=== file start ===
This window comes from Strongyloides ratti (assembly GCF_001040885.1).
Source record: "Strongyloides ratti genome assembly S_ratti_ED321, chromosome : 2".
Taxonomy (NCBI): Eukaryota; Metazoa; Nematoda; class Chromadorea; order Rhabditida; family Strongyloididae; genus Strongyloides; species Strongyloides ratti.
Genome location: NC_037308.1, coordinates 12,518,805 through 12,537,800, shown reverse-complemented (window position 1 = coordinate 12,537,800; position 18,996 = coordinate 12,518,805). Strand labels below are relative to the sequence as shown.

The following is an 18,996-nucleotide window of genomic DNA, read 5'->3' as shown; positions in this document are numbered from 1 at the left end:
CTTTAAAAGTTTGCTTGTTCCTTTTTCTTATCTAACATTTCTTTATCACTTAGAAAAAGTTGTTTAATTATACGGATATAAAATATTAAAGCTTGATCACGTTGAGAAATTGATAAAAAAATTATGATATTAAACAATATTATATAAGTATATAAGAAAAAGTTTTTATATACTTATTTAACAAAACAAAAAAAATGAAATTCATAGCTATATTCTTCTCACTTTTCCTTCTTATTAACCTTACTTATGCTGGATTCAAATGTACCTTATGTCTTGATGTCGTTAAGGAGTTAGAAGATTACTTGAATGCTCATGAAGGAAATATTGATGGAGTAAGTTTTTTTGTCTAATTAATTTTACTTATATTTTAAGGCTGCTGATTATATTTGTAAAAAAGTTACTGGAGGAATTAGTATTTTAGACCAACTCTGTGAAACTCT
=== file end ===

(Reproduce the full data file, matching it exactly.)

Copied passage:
This window comes from Strongyloides ratti (assembly GCF_001040885.1).
Source record: "Strongyloides ratti genome assembly S_ratti_ED321, chromosome : 2".
Taxonomy (NCBI): Eukaryota; Metazoa; Nematoda; class Chromadorea; order Rhabditida; family Strongyloididae; genus Strongyloides; species Strongyloides ratti.
Genome location: NC_037308.1, coordinates 12,518,805 through 12,537,800, shown reverse-complemented (window position 1 = coordinate 12,537,800; position 18,996 = coordinate 12,518,805). Strand labels below are relative to the sequence as shown.

The following is an 18,996-nucleotide window of genomic DNA, read 5'->3' as shown; positions in this document are numbered from 1 at the left end:
CTTTAAAAGTTTGCTTGTTCCTTTTTCTTATCTAACATTTCTTTATCACTTAGAAAAAGTTGTTTAATTATACGGATATAAAATATTAAAGCTTGATCACGTTGAGAAATTGATAAAAAAATTATGATATTAAACAATATTATATAAGTATATAAGAAAAAGTTTTTATATACTTATTTAACAAAACAAAAAAAATGAAATTCATAGCTATATTCTTCTCACTTTTCCTTCTTATTAACCTTACTTATGCTGGATTCAAATGTACCTTATGTCTTGATGTCGTTAAGGAGTTAGAAGATTACTTGAATGCTCATGAAGGAAATATTGATGGAGTAAGTTTTTTTGTCTAATTAATTTTACTTATATTTTAAGGCTGCTGATTATATTTGTAAAAAAGTTACTGGAGGAATTAGTATTTTAGACCAACTCTGTGAAACTCT